“Widowed. It caused some speculation at the time, I believe. Against tradition, he left his wife during their first year of marriage, when she was pregnant. She didn’t survive the birth.”

Amanda’s eyes were huge. “What about the daughter?”

“You’ve met her.” Tolaris smiled gently. “T’Pol prefers not to acknowledge the relationship publicly, but Soval is still very protective of her.” He looked down at his plate, smile growing sad. “I suspect it was his influence that stopped her contacting me again, after we met on Enterprise.”

“He deserves to be shot!” At least it explained why Captain Soval had been so concerned with T’Pol’s safety: he’d been looking out for his daughter.

“I wouldn’t go that far,” Tolaris said gently. “There are others who would say that he was only doing his duty. But let’s talk of pleasanter things than a prejudiced man neither of us cares for. Have I mentioned our visit to Andoria?”


The rest of the evening passed pleasantly enough, even though Amanda was again forced to acknowledge that Tolaris, while a perfectly decent guy, was terribly self-centred. She tried to recount a few stories of her own, but he would simply listen for a few moments, then use the incident to comment on his own experiences. The most charitable interpretation she could come up with was that it reflected the V’tosh Ka’tur’s desire to change themselves – they naturally analysed everything that had happened to them to death. But she’d like Tolaris to be a little more interested in her.

She let him walk her back to the embassy, even though she had already decided against inviting him in: she’d heard enough travel stories for one night. “Well, this is me.” She turned to look up at him. “Thanks for your company today.”

“And you for yours.” He was smiling confidently at her, and Amanda felt a prickle of annoyance. So he expected to kiss on a first – well, all right, second – date, did he? Tough! She wasn’t as desperate as all that. “May I see you again?”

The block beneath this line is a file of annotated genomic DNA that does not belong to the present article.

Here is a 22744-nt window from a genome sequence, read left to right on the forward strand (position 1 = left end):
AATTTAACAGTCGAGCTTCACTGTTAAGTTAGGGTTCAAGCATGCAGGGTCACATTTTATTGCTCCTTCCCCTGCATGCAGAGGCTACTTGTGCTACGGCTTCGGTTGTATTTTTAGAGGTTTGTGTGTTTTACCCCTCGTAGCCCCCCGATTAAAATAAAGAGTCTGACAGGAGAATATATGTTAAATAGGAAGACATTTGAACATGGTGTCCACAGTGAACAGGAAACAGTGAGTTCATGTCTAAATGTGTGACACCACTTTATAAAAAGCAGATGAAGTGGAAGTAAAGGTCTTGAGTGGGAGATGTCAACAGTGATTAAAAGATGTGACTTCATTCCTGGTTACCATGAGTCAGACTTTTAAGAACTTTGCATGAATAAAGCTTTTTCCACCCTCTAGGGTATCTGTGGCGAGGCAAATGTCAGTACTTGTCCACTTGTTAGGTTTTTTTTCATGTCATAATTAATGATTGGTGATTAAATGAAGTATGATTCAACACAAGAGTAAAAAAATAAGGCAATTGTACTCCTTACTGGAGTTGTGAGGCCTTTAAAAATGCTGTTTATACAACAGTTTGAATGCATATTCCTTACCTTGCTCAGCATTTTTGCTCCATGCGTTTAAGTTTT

“Why don’t you give me a call?” Then she could see if she felt up to another night of listening to him talk.

“I will do. Goodnight, Amanda. Pleasant dreams.”

“Goodnight, Tolaris.”


Amanda heard nothing from Tolaris for a couple of days, which annoyed her. A girl liked to know that she had been appreciated, even if only as a good listener. Even Soval had stopped starting at her. In fact, he completely ignored her, not even granting her the courtesy of the half-hearted nods he sometimes accorded the MACOs after they had escorted him somewhere. Not that she cared, but it would have been satisfying to let him see how much she despised him. Difficult to get the message across, when the person in question looked straight through you.

Life was, in fact, extremely boring. Amanda briefly considered committing a social solecism in the middle of her shift, in the hope that she would be reassigned, but abandoned the idea. Given her luck, she would be punished with additional duties, and if she had to stand around the Vulcan embassy much longer each day, she would go seriously mad.

She was rather gloomily playing chess when Tolaris finally put in an appearance. She wasn’t even pleased to see him. She had had to fend off a number of curious questions about both him and Soval, who actually seemed well liked by the rest of the coffee shop regulars. They had wanted to know why the ambassador had taken such an active dislike to another Vulcan, and Amanda had been tempted to put the record straight, but had managed to hold her tongue. Soval was too influential to risk her career. If he’d destroyed Tolaris’, he certainly wouldn’t hesitate to do the same to her. She had lost two games because she was thinking of all the cutting things she’d like to say to the Vulcan ambassador, instead of concentrating on chess, and was inordinately disappointed when Tolaris came through the door. She’d thought up some really rude remarks that she could probably get away with, and she was in a mood to have delivered them if Soval had shown his face. As it was, she let Tolaris take her outside, frowning at his grave expression. “What’s up?”

“I’m afraid our acquaintance must be suspended.”

“Oh.” At least she wouldn’t have to listen to any more tedious stories, but the knowledge that yet another guy wasn’t as interested as she’d thought didn’t do much for her ego. “Why’s that?”

“We’ve been asked to leave Earth.” He smiled faintly. “I’m sure you understand why.”

“You mean Soval’s behind it?”

“Almost certainly.” While she scowled, Tolaris took both her hands in his. “I regret that we did not have longer together, Amanda.”

“Me too. God, I hate him! How dare he interfere?”

“Who can stop him?” Tolaris’ hands tightened. “I admire your passion, Amanda, perhaps even more than I admire your beauty.”